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The Wall Street Journal

February 23, 2004


Review and Outlook:  Who Defines a Market?1


The Justice Department will soon make its call on whether to block Oracle’s hostile takeover bid for software competitor PeopleSoft. This one may finally tell us if the Bush Administration has anything that could be reasonably called an “antitrust policy.”


Or, for that matter, if it understands the importance of microeconomic management. The Bush White House has devoted useful thought and energy to fiscal policy, but too often nobody has been minding the regulatory store. The resulting uncertainty has chipped away at growth and investment.


The Bush Antitrust Division at Justice hasn’t had a chance to review many mergers, given the slow acquisitions market since the stock bubble burst. But it’s fair to say that when it has weighed in, it has given off mixed, some would say incoherent, signals. It dispensed about as well as possible with the Microsoft albatross. But in other cases — its rejection of Sungard’s acquisition of Comdisco, or of EchoStar’s bid for Hughes’s DirecTV — it has been hard to tell the difference between the Bush antitrust agenda and Al Gore’s.


Now would be a good time to sort that difference out, given the revival of the takeover business. Cingular is laying out $41 billion for AT&T Wireless, Comcast is stalking Disney, and even the Europeans are joining the game with Sanofi’s bid for Aventis. A consistent and transparent antitrust policy is needed to guide corporate and shareholder decisions on these billion-dollar deals.


Oracle happens to be a timely test case. Many mergers are friendly, with both partners asking the Antitrust Division to bestow its blessing. Justice may require one of the parties to sell off some product lines, but the deals often go through. In Oracle’s case, peaceable divestiture is out of the question, so Justice has to decide this one on the merits.


And on that score, news has already leaked that the Antitrust Division staff has recommended against the merger based on some novel legal theorizing. To block a merger under the law, Justice has to show that the market — i.e., customers — for any product would be hurt if one of the producers disappeared. The question often comes down to defining what constitutes the “market.” Our sources tell us that in the Oracle-PeopleSoft case, staff lawyers are asserting that the “market” for business software can be whatever any single customer says it is.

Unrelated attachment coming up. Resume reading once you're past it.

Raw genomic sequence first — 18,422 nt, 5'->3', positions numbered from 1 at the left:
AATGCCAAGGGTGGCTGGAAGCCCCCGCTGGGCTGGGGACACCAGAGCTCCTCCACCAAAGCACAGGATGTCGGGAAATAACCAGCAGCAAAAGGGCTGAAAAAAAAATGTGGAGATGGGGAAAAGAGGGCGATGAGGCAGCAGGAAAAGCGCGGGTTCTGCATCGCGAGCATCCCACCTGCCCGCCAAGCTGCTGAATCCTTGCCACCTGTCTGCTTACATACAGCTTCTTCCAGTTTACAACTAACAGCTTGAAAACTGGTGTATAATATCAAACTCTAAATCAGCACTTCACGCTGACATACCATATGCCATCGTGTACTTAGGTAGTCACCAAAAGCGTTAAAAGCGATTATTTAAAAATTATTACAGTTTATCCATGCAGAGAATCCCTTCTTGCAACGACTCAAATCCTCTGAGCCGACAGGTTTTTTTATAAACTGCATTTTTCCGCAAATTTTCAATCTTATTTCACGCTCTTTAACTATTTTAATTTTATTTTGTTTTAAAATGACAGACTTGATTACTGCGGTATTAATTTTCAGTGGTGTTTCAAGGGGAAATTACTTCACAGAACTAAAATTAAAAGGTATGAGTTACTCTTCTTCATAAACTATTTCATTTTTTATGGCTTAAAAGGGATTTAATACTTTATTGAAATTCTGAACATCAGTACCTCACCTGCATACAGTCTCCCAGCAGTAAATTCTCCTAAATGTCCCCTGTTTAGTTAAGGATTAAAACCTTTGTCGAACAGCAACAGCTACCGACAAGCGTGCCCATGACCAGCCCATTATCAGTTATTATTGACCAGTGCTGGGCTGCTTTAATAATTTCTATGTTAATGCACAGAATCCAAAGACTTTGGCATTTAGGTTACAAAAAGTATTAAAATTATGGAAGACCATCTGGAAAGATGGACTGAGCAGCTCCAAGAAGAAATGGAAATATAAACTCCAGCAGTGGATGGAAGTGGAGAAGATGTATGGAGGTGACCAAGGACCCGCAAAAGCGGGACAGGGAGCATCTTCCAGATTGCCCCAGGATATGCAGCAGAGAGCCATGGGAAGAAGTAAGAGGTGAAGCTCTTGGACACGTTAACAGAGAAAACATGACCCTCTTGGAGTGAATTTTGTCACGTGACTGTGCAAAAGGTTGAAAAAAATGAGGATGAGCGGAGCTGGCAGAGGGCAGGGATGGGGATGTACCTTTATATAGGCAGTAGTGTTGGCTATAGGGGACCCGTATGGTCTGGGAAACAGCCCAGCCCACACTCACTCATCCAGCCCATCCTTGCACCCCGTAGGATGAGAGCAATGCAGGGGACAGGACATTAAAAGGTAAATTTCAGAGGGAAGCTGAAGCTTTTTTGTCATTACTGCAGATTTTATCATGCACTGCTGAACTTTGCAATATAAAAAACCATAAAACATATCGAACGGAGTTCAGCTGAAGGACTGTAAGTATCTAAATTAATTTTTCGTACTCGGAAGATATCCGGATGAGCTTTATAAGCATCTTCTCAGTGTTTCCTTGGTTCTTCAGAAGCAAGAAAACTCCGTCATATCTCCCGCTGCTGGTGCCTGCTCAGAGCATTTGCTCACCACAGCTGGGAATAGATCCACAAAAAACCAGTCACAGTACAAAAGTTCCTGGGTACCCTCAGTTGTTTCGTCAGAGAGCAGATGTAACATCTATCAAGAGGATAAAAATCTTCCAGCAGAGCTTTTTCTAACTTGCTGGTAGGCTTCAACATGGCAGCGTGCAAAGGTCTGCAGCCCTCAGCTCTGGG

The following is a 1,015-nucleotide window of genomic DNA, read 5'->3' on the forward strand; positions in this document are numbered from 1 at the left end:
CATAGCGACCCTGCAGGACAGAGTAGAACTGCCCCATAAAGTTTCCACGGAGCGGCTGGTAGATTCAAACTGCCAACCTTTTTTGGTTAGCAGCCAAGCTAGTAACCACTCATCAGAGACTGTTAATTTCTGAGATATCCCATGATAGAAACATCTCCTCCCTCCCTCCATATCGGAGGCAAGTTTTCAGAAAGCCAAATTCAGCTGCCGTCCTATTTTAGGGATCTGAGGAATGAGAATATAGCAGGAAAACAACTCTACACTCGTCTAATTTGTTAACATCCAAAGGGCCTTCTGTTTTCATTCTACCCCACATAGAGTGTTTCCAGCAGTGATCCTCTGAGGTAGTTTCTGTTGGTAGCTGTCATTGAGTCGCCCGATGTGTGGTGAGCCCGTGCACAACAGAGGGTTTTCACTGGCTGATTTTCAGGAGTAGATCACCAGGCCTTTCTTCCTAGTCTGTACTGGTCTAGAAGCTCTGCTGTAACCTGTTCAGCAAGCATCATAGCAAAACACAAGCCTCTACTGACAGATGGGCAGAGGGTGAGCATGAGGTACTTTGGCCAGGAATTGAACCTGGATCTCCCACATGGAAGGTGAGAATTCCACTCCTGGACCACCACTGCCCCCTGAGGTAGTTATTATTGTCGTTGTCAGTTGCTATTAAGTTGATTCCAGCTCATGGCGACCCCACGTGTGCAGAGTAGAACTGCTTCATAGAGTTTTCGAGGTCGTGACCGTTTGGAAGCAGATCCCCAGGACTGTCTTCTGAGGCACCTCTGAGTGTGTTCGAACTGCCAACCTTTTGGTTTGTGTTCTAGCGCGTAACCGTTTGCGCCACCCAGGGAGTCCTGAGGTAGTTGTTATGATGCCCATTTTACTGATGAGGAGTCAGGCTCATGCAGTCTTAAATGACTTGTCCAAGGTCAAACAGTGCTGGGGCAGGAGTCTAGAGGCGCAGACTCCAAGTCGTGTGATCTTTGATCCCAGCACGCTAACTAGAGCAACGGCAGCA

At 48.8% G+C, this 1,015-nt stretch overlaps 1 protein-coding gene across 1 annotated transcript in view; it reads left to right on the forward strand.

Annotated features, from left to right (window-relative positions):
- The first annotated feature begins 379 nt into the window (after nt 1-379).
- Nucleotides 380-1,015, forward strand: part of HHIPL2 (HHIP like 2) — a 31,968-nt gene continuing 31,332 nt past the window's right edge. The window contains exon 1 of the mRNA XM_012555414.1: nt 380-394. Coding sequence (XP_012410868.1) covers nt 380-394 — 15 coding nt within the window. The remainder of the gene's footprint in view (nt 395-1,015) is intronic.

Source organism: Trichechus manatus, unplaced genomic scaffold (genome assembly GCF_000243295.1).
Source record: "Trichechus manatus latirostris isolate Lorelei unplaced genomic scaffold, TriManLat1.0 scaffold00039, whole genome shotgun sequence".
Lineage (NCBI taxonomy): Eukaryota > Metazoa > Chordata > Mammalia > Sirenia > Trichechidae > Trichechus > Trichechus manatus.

1  From the editorial page of The Wall Street Journal, February 23, 2004. Neither the author nor the publication has consented to the use of this material as proxy soliciting material.

Justice has already wandered into this cul-de-sac with its 2001 Sungard case. Antitrust Division lawyers defined the market for disaster recovery services very narrowly and claimed only Sungard, Comdisco and IBM served it; then they sued to bar Sungard from buying Comdisco. But a federal judge let the deal go through, claiming the “market” was in fact served by a wider choice of competitors.


Justice’s antitrust careerists must be smarting from that loss, because they’re now trying to revive this market theory via Oracle-PeopleSoft. Specifically, they are arguing this time that each customer is its own software market. In other words, if Acme Corp. decides that only three companies can provide it with business-application software — say, Oracle, PeopleSoft and SAP — then the combination of any two of those suppliers would constitute an antitrust violation.


If this sounds like an invitation for the government to block any merger it wants to, that’s because it is. If every customer can define its supplier market for the purposes of antitrust enforcement, then every market in every industry will be subject to a new level of legal scrutiny. And what happens if Acme decides that only one supplier can fulfill its needs in a certain product or service? Is the Antitrust Division going to insist that such a current “monopoly” be broken up?


As in Sungard, we doubt this theory would survive judicial review. But review takes time, and in today’s fast-moving business world an antitrust decision delayed is a merger denied. An active merger market is healthy for a capitalist economy and (as we’re seeing with Disney) is often the best way to ensure that managers work in the interests of shareholders.


The staff recommendation on Oracle is now being reviewed by the relatively new Assistant Attorney General for Antitrust, R. Hewitt Pate, who wasn’t in charge during either Sungard or EchoStar. The recommendation was clearly leaked in an attempt to reduce Mr. Pate’s room for maneuver. Thus are career lawyers who have a self-interest in expanding the scope of antitrust law able to overrule the appointee of a duly elected President.


We hope Mr. Pate isn’t intimidated. The market for business software is deep and wide, and it may become more so if Microsoft decides to jump in. Oracle has recently sweetened the price of its hostile bid for PeopleSoft, and the decision to accept or reject that offer properly belongs with the owners of PeopleSoft, its shareholders. The Justice Department antitrust bureaucracy is sorely in need of some adult legal counsel.